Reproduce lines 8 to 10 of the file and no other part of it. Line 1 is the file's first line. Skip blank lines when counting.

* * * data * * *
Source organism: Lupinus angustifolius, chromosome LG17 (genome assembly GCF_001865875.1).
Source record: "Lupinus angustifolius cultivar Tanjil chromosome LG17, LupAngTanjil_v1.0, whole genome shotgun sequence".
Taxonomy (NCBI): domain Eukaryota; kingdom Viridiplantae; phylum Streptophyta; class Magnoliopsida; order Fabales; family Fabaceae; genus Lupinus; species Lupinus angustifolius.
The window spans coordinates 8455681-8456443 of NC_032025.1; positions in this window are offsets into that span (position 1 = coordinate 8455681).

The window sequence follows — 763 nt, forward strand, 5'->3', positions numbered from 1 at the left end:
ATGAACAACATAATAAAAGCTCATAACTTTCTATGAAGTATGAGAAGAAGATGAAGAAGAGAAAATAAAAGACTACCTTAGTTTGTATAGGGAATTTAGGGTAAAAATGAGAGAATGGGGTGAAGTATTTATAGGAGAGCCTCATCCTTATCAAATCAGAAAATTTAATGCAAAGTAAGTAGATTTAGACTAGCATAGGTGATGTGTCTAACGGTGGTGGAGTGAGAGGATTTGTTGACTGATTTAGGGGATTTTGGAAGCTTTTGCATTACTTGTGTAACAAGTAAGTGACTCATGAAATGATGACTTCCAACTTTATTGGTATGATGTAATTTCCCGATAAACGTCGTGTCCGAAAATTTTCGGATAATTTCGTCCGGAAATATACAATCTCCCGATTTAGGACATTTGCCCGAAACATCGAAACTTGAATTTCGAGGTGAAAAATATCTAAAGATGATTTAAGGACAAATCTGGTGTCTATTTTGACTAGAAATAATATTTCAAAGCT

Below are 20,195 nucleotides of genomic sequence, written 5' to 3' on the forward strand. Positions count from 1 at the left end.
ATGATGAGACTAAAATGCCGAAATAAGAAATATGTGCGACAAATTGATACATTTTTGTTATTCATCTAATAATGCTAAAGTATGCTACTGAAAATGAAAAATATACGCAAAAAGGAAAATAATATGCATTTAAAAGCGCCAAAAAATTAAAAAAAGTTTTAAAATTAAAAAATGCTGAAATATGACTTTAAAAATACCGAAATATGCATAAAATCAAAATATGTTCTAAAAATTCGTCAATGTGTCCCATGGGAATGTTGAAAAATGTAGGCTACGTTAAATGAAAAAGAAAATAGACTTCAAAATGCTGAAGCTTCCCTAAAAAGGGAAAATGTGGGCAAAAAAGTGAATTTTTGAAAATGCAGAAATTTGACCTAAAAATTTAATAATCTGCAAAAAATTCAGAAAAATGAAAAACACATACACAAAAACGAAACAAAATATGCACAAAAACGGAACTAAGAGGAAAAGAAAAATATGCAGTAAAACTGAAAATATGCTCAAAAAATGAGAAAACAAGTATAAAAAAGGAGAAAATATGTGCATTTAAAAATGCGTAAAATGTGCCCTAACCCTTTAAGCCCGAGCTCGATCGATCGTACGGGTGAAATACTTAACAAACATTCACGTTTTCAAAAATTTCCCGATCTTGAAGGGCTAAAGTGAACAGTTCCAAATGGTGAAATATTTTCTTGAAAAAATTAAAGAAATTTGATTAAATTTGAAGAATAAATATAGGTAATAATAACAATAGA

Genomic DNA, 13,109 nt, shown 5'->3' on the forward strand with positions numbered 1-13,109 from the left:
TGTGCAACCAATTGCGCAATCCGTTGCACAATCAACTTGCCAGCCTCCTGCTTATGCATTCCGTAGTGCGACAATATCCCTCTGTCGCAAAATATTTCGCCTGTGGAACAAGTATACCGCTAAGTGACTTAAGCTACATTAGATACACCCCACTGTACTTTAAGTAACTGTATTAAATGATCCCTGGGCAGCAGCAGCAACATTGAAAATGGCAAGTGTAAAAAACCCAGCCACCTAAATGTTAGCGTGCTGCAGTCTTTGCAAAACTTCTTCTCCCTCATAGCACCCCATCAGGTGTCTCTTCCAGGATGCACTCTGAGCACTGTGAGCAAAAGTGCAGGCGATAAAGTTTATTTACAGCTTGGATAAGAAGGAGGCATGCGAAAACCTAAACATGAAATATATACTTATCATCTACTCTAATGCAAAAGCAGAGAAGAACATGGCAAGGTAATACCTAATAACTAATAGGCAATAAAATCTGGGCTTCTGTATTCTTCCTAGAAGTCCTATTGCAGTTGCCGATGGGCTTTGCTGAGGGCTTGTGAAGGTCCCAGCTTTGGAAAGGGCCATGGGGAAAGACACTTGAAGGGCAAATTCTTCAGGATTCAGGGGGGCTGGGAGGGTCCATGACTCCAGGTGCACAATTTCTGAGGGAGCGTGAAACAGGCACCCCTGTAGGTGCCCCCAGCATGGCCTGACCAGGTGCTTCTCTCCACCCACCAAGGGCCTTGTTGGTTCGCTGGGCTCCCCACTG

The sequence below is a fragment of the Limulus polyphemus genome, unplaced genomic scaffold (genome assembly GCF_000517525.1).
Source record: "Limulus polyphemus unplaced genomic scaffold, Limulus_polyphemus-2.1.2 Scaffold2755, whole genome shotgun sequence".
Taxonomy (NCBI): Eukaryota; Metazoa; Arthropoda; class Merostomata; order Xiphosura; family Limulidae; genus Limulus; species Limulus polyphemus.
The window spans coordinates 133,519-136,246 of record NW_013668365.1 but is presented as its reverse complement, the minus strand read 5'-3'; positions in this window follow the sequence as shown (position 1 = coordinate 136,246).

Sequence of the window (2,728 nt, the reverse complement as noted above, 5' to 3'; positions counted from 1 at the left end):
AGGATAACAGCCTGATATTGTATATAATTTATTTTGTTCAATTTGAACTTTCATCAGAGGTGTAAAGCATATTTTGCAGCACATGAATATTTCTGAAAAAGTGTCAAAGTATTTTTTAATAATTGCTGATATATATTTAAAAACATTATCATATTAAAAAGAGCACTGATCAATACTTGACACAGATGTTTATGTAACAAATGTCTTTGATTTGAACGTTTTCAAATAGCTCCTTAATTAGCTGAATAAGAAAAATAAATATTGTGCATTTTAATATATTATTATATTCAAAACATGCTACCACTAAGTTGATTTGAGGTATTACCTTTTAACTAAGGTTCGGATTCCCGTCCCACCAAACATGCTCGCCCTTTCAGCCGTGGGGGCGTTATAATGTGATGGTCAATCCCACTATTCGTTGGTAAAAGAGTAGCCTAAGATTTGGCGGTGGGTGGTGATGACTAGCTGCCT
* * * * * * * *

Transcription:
ATGATGAGACTAAAATGCCGAAATAAGAAATATGTGCGACAAATTGATACATTTTTGTTATTCATCTAATAATGCTAAAGTATGCTACTGAAAATGAAAAATATACGCAAAAAGGAAAATAATATGCATTTAAAAGCGCCAAAAAATTAAAAAAAGTTTTAAAATTAAAAAATGCTGAAATATGACTTTAAAAATACCGAAATATGCATAAAATCAAAATATGTTCTAAAAATTCGTCAATGTGTCCCATGGGAATGTTGAAAAATGTAGGCTACGTTAAATGAAAAAGAAAATAGACTTCAAAATGCTGAAGCTTCCCTAAAAAGGGAAAATGTGGGCAAAAAAGTGAATTTTTGAAAATGCAGAAATTTGACCTAAAAATTTAATAATCTGCAAAAAATTCAGAAAAATGAAAAACACATACACAAAAACGAAACAAAATATGCACAAAAACGGAACTAAGAGGAAAAGAAAAATATGCAGTAAAACTGAAAATATGCTCAAAAAATGAGAAAACAAGTATAAAAAAGGAGAAAATATGTGCATTTAAAAATGCGTAAAATGTGCCCTAACCCTTTAAGCCCGAGCTCGATCGATCGTACGGGTGAAATACTTAACAAACATTCACGTTTTCAAAAATTTCCCGATCTTGAAGGGCTAAAGTGAACAGTTCCAAATGGTGAAATATTTTCTTGAAAAAATTAAAGAAATTTGATTAAATTTGAAGAATAAATATAGGTAATAATAACAATAGA

Genomic DNA, 13,109 nt, shown 5'->3' on the forward strand with positions numbered 1-13,109 from the left:
TGTGCAACCAATTGCGCAATCCGTTGCACAATCAACTTGCCAGCCTCCTGCTTATGCATTCCGTAGTGCGACAATATCCCTCTGTCGCAAAATATTTCGCCTGTGGAACAAGTATACCGCTAAGTGACTTAAGCTACATTAGATACACCCCACTGTACTTTAAGTAACTGTATTAAATGATCCCTGGGCAGCAGCAGCAACATTGAAAATGGCAAGTGTAAAAAACCCAGCCACCTAAATGTTAGCGTGCTGCAGTCTTTGCAAAACTTCTTCTCCCTCATAGCACCCCATCAGGTGTCTCTTCCAGGATGCACTCTGAGCACTGTGAGCAAAAGTGCAGGCGATAAAGTTTATTTACAGCTTGGATAAGAAGGAGGCATGCGAAAACCTAAACATGAAATATATACTTATCATCTACTCTAATGCAAAAGCAGAGAAGAACATGGCAAGGTAATACCTAATAACTAATAGGCAATAAAATCTGGGCTTCTGTATTCTTCCTAGAAGTCCTATTGCAGTTGCCGATGGGCTTTGCTGAGGGCTTGTGAAGGTCCCAGCTTTGGAAAGGGCCATGGGGAAAGACACTTGAAGGGCAAATTCTTCAGGATTCAGGGGGGCTGGGAGGGTCCATGACTCCAGGTGCACAATTTCTGAGGGAGCGTGAAACAGGCACCCCTGTAGGTGCCCCCAGCATGGCCTGACCAGGTGCTTCTCTCCACCCACCAAGGGCCTTGTTGGTTCGCTGGGCTCCCCACTG